What is provided herein is a tin oxide coated article characterized by including a transparent, haze-free tin oxide coating on a substrate, such as glass, wherein the tin oxide coating is formed by chemical deposition from a liquid coating composition comprising an organotin compound, such as an alkyltin trichloride, and a haze-reducing additive, such as a fluorocarboxylic acid or anhydride.
The haze-free tin oxide coatings produced herein can be formed from halogen containing organotin compounds, which compounds ordinarily produce hazy coatings. The haze-free tin oxide coatings herein are deposited in the presence of a haze-reducing additive, such as a fluorocarboxylic acid. In a preferred embodiment, the organotin compound is monobutyltin trichloride and the haze-reducing additive is trifluoroacetic acid.
As a feature of the invention, a liquid composition comprising the organotin compound and the fluoroacid is vaporized and is rapidly decomposed in air at an elevated substrate temperature to provide transparent, haze-free tin oxide coatings. These tin oxide coatings have less than 1% haze, greater than 70% visible transmission, and are obtained in a thickness of up to 250 nm in a deposition time of less than 25 seconds at a glass temperature of about 450°-750° C.
In order to better understand the invention, reference will be made to the accompanying drawing in which:
The FIGURE is a schematic diagram of an apparatus or forming the tin oxide coated article of the invention.
Referring now to the FIGURE, there is shown a diagrammatic representation of an apparatus suitable for carrying out a chemical vapor deposition process to form the tin oxide coated articles herein. Accordingly, a carrier gas 10 which includes oxygen, such as an oxygen-containing compound, with air being preferred, is metered through a feed line 11 at a predetermined flow rate suitably about 1-30 l/min., and preferably about 3-15 l/min., through an air dryer tower 12 to provide a stream 13 of dry air. A separate air stream may be directed through a humidifier 14 containing a suitable quantity of water 15 to provide a wet air stream 16 at a desired relative humidity. Thereby an air stream 17, either dry or wet, may be passed through an evaporator 18 contained in oil bath 19 for holding the liquid coating composition of the invention, The liquid composition is supplied to evaporator 18 by syringe pump 20 and syringe 21. The air stream is heated from the oil bath to a desired vaporization temperature before it enters evaporator 18.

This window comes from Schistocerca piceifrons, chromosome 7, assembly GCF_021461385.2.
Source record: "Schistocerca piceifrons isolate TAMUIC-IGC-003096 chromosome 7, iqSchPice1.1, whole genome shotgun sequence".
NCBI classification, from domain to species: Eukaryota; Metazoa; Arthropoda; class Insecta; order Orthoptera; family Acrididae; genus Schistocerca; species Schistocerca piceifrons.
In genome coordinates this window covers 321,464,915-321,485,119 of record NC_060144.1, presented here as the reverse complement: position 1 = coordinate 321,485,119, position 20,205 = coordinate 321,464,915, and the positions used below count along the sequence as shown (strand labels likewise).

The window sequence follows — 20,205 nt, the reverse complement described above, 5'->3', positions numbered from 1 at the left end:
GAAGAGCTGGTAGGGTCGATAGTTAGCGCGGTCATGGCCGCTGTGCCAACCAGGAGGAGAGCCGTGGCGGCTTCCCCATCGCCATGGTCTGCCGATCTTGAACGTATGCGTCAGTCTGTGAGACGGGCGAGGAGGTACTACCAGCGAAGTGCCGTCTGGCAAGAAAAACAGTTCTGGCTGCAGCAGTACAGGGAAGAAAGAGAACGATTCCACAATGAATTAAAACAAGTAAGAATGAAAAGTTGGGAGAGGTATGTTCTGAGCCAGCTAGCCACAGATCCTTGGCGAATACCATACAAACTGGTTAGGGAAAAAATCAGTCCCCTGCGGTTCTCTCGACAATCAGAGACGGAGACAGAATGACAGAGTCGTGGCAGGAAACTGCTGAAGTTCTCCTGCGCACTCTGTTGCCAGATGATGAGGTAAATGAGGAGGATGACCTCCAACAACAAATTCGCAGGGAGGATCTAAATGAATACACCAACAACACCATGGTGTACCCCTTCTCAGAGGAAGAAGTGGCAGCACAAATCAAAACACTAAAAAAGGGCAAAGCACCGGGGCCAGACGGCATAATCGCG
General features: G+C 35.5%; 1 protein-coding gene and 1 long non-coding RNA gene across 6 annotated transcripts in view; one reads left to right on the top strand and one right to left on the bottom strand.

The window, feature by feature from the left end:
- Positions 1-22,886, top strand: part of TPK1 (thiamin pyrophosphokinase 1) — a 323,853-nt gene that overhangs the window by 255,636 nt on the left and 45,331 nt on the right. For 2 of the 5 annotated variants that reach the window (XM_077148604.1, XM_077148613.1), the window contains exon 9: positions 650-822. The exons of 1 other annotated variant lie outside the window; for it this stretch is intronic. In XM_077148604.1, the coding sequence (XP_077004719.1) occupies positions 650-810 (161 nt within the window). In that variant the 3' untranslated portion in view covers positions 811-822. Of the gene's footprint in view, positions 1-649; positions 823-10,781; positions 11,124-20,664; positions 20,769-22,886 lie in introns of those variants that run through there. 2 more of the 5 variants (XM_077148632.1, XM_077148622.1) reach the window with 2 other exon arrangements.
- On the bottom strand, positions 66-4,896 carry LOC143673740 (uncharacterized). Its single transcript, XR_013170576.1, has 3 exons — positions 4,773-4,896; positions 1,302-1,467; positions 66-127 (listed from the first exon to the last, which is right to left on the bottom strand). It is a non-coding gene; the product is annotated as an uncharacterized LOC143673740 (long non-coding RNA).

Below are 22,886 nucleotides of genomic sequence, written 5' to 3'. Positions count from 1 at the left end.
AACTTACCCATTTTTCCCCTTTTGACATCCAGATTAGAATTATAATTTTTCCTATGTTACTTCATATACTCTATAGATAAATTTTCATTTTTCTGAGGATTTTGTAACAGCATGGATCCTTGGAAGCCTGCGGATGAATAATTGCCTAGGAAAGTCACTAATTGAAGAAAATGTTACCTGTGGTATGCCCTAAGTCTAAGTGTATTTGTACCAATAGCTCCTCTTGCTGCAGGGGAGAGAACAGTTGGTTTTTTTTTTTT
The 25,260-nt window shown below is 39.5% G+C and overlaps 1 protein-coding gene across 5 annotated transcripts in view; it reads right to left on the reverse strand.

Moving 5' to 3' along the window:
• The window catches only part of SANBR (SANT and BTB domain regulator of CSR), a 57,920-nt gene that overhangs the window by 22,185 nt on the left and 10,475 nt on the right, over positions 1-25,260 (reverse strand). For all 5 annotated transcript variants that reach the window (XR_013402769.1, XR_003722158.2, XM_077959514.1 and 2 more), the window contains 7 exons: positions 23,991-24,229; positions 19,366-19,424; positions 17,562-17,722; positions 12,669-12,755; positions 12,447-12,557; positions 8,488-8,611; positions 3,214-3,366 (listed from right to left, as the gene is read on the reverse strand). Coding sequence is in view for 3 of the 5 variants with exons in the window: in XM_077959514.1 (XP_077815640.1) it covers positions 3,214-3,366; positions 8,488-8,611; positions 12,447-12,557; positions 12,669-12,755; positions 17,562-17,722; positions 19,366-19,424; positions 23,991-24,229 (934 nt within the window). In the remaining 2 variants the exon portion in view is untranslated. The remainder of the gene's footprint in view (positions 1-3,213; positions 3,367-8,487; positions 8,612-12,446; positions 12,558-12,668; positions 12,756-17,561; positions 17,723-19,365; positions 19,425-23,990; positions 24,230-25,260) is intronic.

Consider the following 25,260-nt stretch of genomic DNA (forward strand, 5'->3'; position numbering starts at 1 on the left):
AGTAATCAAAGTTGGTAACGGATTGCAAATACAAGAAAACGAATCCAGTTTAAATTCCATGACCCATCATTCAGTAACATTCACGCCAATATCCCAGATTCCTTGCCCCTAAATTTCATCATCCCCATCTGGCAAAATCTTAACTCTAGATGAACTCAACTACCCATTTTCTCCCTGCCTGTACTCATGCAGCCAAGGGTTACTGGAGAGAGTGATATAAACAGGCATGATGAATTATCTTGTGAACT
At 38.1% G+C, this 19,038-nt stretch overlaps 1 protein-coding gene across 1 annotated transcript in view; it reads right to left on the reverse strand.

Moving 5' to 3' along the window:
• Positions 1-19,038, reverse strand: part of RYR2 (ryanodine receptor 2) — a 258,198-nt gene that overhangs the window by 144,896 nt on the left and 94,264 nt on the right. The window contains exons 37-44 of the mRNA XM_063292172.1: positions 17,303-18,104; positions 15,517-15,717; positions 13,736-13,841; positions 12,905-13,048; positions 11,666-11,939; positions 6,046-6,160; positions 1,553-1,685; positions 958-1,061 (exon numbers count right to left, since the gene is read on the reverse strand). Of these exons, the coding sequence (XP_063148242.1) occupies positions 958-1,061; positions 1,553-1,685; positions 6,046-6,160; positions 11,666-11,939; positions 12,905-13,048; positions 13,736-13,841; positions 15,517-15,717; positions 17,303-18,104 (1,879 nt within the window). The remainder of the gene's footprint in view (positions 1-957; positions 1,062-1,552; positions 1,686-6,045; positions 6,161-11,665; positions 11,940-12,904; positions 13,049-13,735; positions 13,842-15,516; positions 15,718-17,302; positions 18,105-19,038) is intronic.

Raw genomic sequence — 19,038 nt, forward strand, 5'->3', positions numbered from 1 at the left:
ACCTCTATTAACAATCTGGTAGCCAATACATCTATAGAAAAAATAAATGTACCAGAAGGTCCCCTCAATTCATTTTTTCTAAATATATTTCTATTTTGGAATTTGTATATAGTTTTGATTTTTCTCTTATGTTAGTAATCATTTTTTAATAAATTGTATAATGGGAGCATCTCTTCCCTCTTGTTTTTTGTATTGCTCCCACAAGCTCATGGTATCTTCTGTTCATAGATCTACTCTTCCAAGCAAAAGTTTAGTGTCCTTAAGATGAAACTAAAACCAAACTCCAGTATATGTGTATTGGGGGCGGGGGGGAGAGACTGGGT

The vaporized liquid coating composition in the air stream 22 travels to a deposition chamber 23 having a coating nozzle 24 in which a substrate 25 is mounted on a heated plate 26. After deposition of the desired coating, the gaseous by-products of the deposition are exhausted.
The term "alkyl" used herein with respect to the organotin compound includes a straight chain or branched alkyl group which has one to six carbon atoms.
Representative organotin compounds include alkyltin trichlorides, e.g. monobutyltin trichloride, isobutyltin trichloride, and methyltin trichloride; dialkyltindichlorides, e.g. dimethyltin dichloride, dibutyltin dichloride, diisobutyltin dichloride, and di-t-butyltin dichloride; alkyldichlorotin acetate e.g. butyldichlorotin acetate; alkylchlorotin diacetate, e.g. butylchlorotin diacetate; and an ester tin trichloride, e.g. carbethoxyethyltin trichloride.
Suitable haze-reducing additives include fluorine carboxylic acids and anhydrides, such as the following:
The haze-reducing additive of the present invention can perform a dual function in the process of producing the tin oxide coatings of the invention. In addition to its primary haze-reducing function, the additive also may act as a fluorine dopant to impart a predetermined conductivity level to the coating. Accordingly, low concentrations of the haze-reducing additive will produce haze-free tin oxide coatings which have a relatively high sheet resistance, while increased concentrations of the haze-reducing additive will provide haze-free, fluorine-doped tin oxide coatings have a sheet resistance below about 40 ohms per square.
Generally, concentrations of the haze-reducing additive of less than 1-2% by wt. of the liquid coating composition, the rest being organotin compound, will produce transparent, haze-free tin oxide coatings which have a sheet resistance greater than 40 ohms per square, while higher concentrations of the haze-reducing additive, up to 30% by weight, will perform the dual function of providing transparent, haze-free, conductive coatings have a sheet resistance of less than 40 ohms per square.
The organotin compound and the haze-reducing additive generally are present as liquids at room temperature in the liquid coating composition. Such compositions can be vaporized easily at relatively low temperatures and decomposed at elevated temperatures onto a substrate to form the desired transparent, haze-free tin oxide coating.